Ubud is congested.  In the evening, dreading the presence of our serving staff, we emphatically declined the escort service and walked to the village.  Well, walked is a misnomer.  We crept along the sides of the road.  There are no pedestrian spaces, so we basically stuck to the gullies, kind of clinging to the vegetation to keep from falling down.  Nonetheless, we did manage to get a feel for the lay and texture of the town: very late ’60’s atmosphere, hippies in abundance from all over the world (those we talked to were mostly from Australia and Europe, but there were plenty of Americans around too) with backpacks and naked children and presumably nothing to do but hang out in the local vegetarian restaurants by day and then in the abundant bars by night.  By the time we had spent one night in Ubud, we knew we HAD to leave.  So we did.

But before we left, we were really interested in seeing the area; it had been raved about in every publication we had perused.  So we asked our grounds man to engage his cousin-the-driver to take us on a tour and then to deliver us to another section of Bali, where we had booked a hotel room. Cousin brought the car around, and we were off.
We stopped in Ubud for lunch in a hippie restaurant — I saw some people I know from New York, which didn’t wholly surprise me, as there are scores of what some might call “yoga tourists” milling about– and walked around the shops for an hour, and then the driver hunted us down to ask imploringly if we were ready to go to the hotel.  He seemed anxious to get us there. “We asked for a day,” I said incredulously.  He didn’t understand me and answered me something I couldn’t make out except that I got the word “far,” so I knew he was speaking a kind of pidgin.  I asked him to show us what he loves in the area.  He didn’t understand.  He asked if we wanted to go to the Monkey preserve?  No, thanks.  The zoo?  Absolutely not.  Finally, he had a stroke of genius and wordlessly took us to a coffee plantation.

The coffee “plantation” was small, just a little farm, really, where the family raises luwaks (weasel-ish animals, civets — and the coffee raised with their assistance is called luwak coffee, or luwak kopi, every expensive) and monkeys and other animals with rich detritus.  They harvest their captives’ feces for fertilizer, and plant their coffee in its warmth. In the case of the luwaks, they feed the beans to the animals; it is defecated and harvested. Then members of the family process the locally refined strain of coffee.
As we toured the farm, the owner/workers seemed to be on a break, congregating wherever we were, under no pressure to perform any pressing tasks.  After they ascertained that we were English-speaking, they summoned a young woman, who later explained that she knows “some little” English because she is in her third year of a course to become an English instructor at the local university.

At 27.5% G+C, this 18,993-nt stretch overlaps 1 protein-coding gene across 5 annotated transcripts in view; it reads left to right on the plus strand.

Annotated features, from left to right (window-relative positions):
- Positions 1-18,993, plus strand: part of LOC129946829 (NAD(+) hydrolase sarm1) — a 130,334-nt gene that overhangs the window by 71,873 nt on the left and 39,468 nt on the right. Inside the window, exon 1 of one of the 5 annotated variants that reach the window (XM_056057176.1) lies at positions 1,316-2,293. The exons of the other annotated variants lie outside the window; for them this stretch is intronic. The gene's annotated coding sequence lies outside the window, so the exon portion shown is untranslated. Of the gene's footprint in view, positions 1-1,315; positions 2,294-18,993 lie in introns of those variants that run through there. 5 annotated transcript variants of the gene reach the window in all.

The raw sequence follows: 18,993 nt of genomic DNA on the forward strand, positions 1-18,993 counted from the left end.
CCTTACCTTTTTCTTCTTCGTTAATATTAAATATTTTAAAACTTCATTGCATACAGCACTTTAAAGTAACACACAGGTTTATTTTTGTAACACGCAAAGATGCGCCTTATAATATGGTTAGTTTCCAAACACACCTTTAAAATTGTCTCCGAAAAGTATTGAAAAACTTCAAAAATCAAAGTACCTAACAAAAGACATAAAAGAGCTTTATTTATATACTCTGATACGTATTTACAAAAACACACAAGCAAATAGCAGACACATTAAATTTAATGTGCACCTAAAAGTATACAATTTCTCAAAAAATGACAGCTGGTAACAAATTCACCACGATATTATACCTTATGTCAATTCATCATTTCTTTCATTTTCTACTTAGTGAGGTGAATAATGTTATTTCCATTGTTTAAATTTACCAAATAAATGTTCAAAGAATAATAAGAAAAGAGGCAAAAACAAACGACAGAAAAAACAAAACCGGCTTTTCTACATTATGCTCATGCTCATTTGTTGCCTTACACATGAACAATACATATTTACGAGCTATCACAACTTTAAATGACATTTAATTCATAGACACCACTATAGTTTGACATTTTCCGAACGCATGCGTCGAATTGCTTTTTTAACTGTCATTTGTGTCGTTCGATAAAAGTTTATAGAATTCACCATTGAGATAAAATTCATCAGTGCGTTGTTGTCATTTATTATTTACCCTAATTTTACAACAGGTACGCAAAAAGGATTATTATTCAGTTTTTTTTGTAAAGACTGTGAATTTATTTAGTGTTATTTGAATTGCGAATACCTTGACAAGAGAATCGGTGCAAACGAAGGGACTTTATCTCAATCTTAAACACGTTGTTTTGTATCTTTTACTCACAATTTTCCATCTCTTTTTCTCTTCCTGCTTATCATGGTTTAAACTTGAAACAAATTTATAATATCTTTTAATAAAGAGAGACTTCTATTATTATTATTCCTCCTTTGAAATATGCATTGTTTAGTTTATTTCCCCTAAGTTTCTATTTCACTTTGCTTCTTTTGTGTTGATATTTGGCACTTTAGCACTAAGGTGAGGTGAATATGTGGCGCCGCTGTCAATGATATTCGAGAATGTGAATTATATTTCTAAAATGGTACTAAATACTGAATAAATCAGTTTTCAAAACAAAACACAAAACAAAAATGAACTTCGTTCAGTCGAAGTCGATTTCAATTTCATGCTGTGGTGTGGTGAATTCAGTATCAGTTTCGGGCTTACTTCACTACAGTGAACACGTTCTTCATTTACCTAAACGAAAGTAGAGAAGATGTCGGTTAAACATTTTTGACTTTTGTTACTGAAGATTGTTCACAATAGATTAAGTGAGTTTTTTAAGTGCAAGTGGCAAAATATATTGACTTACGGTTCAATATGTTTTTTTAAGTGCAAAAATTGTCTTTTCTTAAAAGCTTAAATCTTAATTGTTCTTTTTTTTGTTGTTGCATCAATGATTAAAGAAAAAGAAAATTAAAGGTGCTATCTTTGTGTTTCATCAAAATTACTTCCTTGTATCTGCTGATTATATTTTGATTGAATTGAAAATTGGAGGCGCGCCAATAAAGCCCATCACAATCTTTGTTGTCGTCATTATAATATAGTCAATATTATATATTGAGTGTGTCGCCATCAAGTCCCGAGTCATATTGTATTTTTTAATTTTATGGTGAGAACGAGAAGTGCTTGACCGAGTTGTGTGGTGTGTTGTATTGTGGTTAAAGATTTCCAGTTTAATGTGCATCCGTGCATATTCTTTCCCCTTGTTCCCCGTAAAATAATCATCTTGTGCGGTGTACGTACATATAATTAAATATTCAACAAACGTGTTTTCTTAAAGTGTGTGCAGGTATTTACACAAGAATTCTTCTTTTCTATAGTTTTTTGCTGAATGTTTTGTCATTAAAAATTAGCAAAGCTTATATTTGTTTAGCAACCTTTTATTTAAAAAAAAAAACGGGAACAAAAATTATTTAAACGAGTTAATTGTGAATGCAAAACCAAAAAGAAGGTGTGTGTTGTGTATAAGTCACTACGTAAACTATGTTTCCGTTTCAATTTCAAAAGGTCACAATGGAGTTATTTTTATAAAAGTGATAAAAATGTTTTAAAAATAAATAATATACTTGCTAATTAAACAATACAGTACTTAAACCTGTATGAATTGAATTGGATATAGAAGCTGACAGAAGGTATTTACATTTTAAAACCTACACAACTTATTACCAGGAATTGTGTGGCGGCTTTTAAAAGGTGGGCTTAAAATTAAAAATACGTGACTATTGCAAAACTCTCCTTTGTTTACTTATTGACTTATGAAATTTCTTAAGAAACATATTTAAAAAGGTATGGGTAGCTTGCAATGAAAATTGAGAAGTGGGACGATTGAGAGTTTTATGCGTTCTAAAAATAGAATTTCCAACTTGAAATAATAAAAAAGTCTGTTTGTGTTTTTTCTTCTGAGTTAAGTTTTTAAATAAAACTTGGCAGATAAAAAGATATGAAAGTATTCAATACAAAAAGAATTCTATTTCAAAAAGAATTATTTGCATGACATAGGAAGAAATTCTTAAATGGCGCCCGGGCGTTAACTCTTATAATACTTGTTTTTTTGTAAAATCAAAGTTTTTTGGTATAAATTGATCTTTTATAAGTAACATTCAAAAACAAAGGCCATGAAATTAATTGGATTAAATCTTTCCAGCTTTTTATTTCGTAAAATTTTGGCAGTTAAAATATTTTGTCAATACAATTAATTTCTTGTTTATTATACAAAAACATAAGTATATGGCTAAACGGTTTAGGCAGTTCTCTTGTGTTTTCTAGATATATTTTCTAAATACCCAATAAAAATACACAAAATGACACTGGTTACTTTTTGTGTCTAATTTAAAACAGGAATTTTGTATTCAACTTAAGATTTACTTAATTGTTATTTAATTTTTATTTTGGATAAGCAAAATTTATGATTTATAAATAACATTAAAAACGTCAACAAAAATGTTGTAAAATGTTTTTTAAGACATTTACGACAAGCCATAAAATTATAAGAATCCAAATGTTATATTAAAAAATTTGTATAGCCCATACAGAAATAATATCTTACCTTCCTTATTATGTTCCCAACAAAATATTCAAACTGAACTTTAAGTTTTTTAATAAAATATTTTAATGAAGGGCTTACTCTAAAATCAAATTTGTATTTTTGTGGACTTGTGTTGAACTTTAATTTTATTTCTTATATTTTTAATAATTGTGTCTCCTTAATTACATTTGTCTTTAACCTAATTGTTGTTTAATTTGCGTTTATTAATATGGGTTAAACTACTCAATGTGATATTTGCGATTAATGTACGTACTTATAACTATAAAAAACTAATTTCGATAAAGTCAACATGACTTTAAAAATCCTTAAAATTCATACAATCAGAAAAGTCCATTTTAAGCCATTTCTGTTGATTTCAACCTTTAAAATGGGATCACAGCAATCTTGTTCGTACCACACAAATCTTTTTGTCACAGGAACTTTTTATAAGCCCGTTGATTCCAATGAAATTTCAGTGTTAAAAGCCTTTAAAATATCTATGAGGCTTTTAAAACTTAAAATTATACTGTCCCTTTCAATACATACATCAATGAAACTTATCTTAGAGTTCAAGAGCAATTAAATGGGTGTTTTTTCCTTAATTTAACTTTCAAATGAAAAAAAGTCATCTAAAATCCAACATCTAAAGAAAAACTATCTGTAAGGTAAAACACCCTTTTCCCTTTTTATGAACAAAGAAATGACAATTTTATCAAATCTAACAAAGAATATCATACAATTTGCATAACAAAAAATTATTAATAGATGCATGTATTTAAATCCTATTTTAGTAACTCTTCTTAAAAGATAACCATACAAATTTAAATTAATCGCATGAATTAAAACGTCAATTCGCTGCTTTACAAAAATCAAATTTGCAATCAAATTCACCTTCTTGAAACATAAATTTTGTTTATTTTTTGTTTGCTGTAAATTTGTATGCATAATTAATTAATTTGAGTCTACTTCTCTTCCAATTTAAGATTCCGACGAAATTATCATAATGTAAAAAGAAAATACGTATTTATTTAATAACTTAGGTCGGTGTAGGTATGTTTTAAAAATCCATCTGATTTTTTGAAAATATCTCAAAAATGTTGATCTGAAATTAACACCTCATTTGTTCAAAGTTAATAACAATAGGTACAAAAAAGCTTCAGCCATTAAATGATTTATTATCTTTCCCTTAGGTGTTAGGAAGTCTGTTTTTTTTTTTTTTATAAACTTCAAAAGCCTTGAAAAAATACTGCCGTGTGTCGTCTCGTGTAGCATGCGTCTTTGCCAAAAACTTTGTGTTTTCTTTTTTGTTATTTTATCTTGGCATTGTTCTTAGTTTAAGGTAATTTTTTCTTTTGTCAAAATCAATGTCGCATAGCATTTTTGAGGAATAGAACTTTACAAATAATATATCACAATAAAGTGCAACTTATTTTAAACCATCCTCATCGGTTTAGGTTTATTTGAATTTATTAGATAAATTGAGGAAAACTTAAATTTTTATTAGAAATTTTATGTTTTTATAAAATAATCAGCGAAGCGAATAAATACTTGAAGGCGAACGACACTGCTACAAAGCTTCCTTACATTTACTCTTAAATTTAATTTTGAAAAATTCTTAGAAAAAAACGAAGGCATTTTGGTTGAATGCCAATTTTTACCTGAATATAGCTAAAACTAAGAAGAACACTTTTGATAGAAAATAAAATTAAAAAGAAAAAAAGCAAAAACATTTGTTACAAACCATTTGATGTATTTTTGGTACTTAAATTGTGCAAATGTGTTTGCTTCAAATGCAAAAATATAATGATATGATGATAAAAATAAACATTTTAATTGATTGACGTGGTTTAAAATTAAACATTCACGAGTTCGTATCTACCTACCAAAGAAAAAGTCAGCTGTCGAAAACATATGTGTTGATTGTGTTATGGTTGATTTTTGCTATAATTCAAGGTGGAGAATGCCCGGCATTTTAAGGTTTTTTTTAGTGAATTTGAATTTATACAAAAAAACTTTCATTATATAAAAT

Her father — that’s who he appeared to be — had lived, he said, in Los Angeles; his English was much better.  And when he joined us, we actually had a lively conversation and got the lowdown on how the beans are sterilized, roasted, peeled, prepared for consumption; and I was convinced to spend $30 on a very small bag of coffee, one of the some thirteen varieties we had been encouraged to sample, and which I found delicious.

There were a few men around, who seemed to be hired help.  Absent any cognates, I could not identify any languages except that the one the father spoke was laced with Dutch sounding words.  I did clearly observe that when he talked to these guys, who appeared to be locals, he had to repeat himself.  Curious about this, I later looked up the language of Bali and learned that there are many.

Bali, it turns out, not unlike NY, was colonized by the Dutch, who encouraged immigration from all over.  Indigenous people from nearby islands, as well as people from the Philippines, China and Malaya, moved in.  There is no island that has a single language because even those people who are native to an island speak a variety of tribal tongues; there are actually 637 known languages spoken in Bali.  Communication is difficult at best.  Bahasa Indonesia, the official language of Indonesia, was chosen rather arbitrarily to represent all the people of Indonesia in the 1960’s, when the myriad islands of the area were incorporated to form the country.  So the majority of Balinese learn one language at home and then have to learn another to communicate with compatriots and still another to navigate the tourism world that dominates their economics.